Dwight Howard's fall from grace was as swift as it was mystifying. Once the best defensive center in the NBA and an athletic force of nature, the 31-year-old Hornets star is a shell of his former self in 2017, at an age where he should still have plenty of miles left in the tank.
That's the root of a new feature from Sports Illustrated's Lee Jenkins, who got together with Howard to discuss where it all went wrong. The factors are too plentiful to list all in one place, but it reads as though a constant desire for love and attention is at the center of Howard's epic downfall. Having lived a sheltered, Christian lifestyle before coming to the NBA, Howard let loose when he got his first NBA contract and hordes of women apparently came along with the paychecks he started to receive. Five children with five different women later, Howard told SI the religion that used to be his anchor when he first came into the league eventually became a burden because of his new lifestyle.
"I was ashamed because I’d talked so much about being a Christian, professed my faith to the whole world, and here I was with a baby out of wedlock," Howard said, recalling the birth of his first child. "My parents judged me. A lot of people judged me. I felt like I shouldn’t even be out in public because everyone looked at me as a hypocrite. I felt like I didn’t need my relationship with God anymore, and that caused a lot of pain."
Howard—who has been reluctant to talk about his children in the past, which has actually caused a lot of confusion with regards to how many children he actually has—also seemed more willing to broach the subject of fatherhood with SI. He admitted he should have been "more responsible" when he was younger, but he said he now sees his children as a "blessing." He also said he maintains relationships with all five of his kids, even though they live in different parts of the country.
All of his five kids live with their mothers—two in Florida, two in L.A., one in Houston—and share his last name. They FaceTime and text and visit Atlanta every off-season. They drink slushies and watch movies, appropriate since their taste in food and cinema is not much different from their father’s. When they tell him they love him, he turns away, so they can’t see him tear up. "It’s a tough situation, obviously," Howard says. "I should have been more responsible. I messed up. I sinned. But I won’t look at any of them as a mistake. They’re all a blessing to me."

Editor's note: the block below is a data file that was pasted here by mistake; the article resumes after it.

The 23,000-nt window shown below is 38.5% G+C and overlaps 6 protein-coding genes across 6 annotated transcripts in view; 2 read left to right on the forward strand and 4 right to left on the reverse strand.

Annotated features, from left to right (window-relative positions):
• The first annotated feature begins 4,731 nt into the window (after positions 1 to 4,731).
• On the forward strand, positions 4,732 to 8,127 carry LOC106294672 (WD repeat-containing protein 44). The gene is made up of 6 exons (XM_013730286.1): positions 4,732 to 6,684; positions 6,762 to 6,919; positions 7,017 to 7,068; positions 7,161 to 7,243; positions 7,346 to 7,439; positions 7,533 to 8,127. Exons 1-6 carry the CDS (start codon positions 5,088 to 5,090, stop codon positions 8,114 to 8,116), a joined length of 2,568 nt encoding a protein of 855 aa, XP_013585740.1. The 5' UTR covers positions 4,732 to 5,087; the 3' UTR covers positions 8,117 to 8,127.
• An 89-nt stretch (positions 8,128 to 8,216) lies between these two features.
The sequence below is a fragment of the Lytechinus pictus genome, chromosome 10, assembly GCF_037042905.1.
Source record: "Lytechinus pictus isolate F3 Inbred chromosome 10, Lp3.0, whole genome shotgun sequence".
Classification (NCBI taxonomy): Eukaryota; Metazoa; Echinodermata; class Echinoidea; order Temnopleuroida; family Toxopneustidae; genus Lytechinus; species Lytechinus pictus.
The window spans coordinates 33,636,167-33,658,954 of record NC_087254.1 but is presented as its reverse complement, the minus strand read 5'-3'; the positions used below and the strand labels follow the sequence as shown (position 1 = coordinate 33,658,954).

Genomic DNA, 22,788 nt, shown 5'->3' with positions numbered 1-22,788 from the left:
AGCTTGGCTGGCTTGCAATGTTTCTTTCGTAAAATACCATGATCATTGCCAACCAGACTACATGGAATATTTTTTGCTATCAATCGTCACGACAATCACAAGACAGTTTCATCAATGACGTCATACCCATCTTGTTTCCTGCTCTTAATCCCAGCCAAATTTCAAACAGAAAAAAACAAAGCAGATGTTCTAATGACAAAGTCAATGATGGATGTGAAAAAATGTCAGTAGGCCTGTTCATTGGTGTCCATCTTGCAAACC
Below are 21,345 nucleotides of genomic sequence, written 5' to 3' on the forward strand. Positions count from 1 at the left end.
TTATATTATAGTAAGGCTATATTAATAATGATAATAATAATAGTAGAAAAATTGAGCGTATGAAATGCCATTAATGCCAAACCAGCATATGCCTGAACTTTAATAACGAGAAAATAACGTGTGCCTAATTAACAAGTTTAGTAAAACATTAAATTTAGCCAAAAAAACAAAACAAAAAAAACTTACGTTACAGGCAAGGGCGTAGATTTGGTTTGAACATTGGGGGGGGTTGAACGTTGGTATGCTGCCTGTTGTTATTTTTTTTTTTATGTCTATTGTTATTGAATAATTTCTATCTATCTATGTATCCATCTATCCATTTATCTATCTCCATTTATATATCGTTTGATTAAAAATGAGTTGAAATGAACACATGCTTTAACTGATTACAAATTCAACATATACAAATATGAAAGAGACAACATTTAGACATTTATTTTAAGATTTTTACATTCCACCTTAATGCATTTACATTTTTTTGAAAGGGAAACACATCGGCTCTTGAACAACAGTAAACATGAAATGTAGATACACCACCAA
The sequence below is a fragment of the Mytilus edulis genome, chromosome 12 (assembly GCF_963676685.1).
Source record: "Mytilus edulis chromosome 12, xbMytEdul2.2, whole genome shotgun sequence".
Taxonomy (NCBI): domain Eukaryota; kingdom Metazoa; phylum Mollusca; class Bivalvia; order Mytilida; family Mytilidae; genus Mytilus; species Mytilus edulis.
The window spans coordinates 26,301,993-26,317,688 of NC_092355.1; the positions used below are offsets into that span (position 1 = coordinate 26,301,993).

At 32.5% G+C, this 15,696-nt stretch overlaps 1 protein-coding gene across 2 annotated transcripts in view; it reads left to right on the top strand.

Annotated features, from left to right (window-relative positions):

Outside of discussing his personal struggles with SI—he spoke about his strained relationship with his parents and the family members and friends who have taken hundreds of thousands of dollars from him over the years—Howard also talked hoops. Specifically, he spoke on how he has altered his game over the course of his career, and if you believe what he said to Jenkins, Howard appears to have changed his style of play on numerous occasions solely to be the person/player other people wanted him to be.
"I lost confidence in who I am as a player," he said of his time on the Los Angeles Lakers. "I’d hear people say, 'You should play more like Shaq,' so I tried to bully guys. But that didn’t work because I’m not as big as Shaq. Then I’d hear people say, 'You smile too much, you should be more like Kobe,' so I tried to put on a mean face and play mad. But I wound up getting all these stupid techs and flagrant fouls."
This is a rather illuminating revelation from Howard. He faced some of the sharpest criticism in the league at his peak, in part because his gifts were so obvious that people felt as though the game should just come easy to him. Maybe the issue was also who the criticism has come from and why Howard might be sensitive to that. Shaquille O'Neal, for example, has crushed Howard for most of his career, not only because Howard was framed as the next great big man, but also because Howard followed in Shaq's footsteps to an extent, taking on the "Superman" nickname and making his first two stops in Orlando and Los Angeles.
But it wasn't just Shaq-level critics who Howard cared about. According to Jenkins, Howard would allegedly call friends at halftime of some of his games, needing to know what they thought about how he was playing. He also admitted he was so fed up during his Houston Rockets tenure that he almost retired after the 2014-15 season. The desperate thirst for admiration is actually pretty sad, and it gives you a pretty good idea of how Howard lost his way.
The entire piece is worth reading, and regardless of how I feel about his antics over the years, I hope Howard finds inner peace and gets back to doing what he does best. He doesn't have the athleticism that made him great anymore, but he's better than he has been in recent years and deserves to see out his NBA career on his own terms.